The Numbers Game
Ludacris returns with his fourth release, The Red Light District, staying as close to his original formula for success as possible. Almost every track is club friendly, with heavy bass, up tempo rhythms and Luda’s signature style of well pronounced and annunciated syllables. Unfortunately, his initial focus (like so many other mainstream rap artists) is about staking his claim for number one status. In fact “Number One Spot” is the first track (minus the “Intro”). He proceeds to boast about record sales and other facets of his career but it’s really a sad display of artistry for him (and others) to record and sell this as “music”. Perhaps even more disheartening is the fact that this brand of “music” does indeed sell.Aside from Luda’s official entry into the mainstream hip-hop rat race, the remainder of the album struggles for lyrical content. One of the few exceptions is “Child Of The Night” featuring Nate Dogg. The song is about growing up, doing right, etc. but even with Luda’s humble approach, one is still inclined to question his sincerity in an era where “conscious rap” is also good for record sales. Itâ€šÃ„Ã´s as if making offensive hit singles and apologizing for it on your album is the right thing to do these days.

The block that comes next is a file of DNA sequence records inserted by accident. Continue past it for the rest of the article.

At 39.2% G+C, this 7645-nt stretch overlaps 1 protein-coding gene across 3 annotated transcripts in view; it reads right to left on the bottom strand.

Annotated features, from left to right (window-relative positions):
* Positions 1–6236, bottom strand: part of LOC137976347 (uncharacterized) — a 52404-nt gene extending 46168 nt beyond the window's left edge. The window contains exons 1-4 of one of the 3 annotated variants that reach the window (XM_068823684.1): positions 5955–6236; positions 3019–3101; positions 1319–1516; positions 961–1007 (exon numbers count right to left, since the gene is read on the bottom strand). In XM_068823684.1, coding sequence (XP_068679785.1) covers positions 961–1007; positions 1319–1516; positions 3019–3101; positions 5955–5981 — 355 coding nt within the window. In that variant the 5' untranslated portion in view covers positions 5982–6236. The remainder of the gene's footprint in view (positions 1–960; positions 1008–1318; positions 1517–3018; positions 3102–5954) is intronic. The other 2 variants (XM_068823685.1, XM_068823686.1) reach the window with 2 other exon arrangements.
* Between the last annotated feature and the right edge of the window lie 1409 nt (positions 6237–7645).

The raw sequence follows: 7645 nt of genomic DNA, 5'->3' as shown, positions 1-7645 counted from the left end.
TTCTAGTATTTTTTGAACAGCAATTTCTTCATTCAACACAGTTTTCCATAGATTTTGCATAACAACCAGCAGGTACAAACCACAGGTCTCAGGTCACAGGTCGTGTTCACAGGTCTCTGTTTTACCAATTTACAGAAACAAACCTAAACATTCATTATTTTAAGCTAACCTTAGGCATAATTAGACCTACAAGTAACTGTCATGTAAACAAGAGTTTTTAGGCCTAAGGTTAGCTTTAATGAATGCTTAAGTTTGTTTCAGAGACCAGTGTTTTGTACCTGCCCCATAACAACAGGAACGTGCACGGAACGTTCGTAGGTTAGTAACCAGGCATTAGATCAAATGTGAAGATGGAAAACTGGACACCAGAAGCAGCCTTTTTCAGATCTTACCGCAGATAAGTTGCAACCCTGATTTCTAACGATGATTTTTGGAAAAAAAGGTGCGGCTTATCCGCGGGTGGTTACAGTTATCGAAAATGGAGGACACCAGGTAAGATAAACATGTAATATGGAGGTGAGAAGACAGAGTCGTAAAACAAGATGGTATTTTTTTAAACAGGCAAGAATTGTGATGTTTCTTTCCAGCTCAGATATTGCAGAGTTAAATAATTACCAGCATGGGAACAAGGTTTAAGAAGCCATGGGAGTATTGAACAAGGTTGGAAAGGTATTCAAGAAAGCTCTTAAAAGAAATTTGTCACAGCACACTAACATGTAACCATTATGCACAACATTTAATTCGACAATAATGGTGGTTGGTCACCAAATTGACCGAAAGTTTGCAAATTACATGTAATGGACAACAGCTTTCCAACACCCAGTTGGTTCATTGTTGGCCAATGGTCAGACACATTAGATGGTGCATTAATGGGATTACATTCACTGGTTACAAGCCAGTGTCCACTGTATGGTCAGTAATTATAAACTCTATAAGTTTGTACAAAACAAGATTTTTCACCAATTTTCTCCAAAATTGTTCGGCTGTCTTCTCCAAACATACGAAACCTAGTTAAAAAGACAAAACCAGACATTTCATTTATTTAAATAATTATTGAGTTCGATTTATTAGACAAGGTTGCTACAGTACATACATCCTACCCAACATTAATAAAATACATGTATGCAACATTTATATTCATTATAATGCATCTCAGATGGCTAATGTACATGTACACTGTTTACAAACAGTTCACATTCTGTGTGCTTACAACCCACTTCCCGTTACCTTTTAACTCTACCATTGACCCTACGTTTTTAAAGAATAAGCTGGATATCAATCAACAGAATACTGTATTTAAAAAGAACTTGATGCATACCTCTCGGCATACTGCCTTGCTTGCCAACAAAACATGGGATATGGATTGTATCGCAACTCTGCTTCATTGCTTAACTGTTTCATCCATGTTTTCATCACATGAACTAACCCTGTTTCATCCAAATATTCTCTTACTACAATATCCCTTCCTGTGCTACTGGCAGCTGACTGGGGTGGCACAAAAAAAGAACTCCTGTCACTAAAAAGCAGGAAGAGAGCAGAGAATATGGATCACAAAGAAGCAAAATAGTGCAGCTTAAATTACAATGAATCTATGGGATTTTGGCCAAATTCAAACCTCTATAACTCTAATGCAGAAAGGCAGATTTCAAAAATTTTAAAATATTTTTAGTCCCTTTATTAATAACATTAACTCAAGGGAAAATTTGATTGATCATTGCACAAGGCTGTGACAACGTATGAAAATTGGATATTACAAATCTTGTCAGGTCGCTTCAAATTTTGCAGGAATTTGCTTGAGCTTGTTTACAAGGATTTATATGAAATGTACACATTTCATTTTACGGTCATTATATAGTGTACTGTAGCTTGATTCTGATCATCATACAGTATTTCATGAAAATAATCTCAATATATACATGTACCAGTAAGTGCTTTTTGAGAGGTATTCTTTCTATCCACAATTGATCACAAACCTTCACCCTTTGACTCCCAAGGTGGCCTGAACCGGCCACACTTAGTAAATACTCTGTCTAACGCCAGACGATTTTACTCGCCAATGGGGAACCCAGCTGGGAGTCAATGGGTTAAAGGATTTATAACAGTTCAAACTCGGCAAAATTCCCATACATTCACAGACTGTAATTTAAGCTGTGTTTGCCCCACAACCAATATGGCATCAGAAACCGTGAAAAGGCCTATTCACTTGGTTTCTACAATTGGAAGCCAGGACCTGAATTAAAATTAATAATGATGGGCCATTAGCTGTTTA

The bulk of the album consists of Luda’s trademark anthem tracks with monotonous high horns, incessant bass, and hooks like “Get back mu’fucka, y’all don’t know me like that.” For the most part it’s obnoxious and immature with no replay value outside of nightclubs, sports arenas, and the MTV Cribs soundtrack and does little to showcase Luda’s lyrical talent.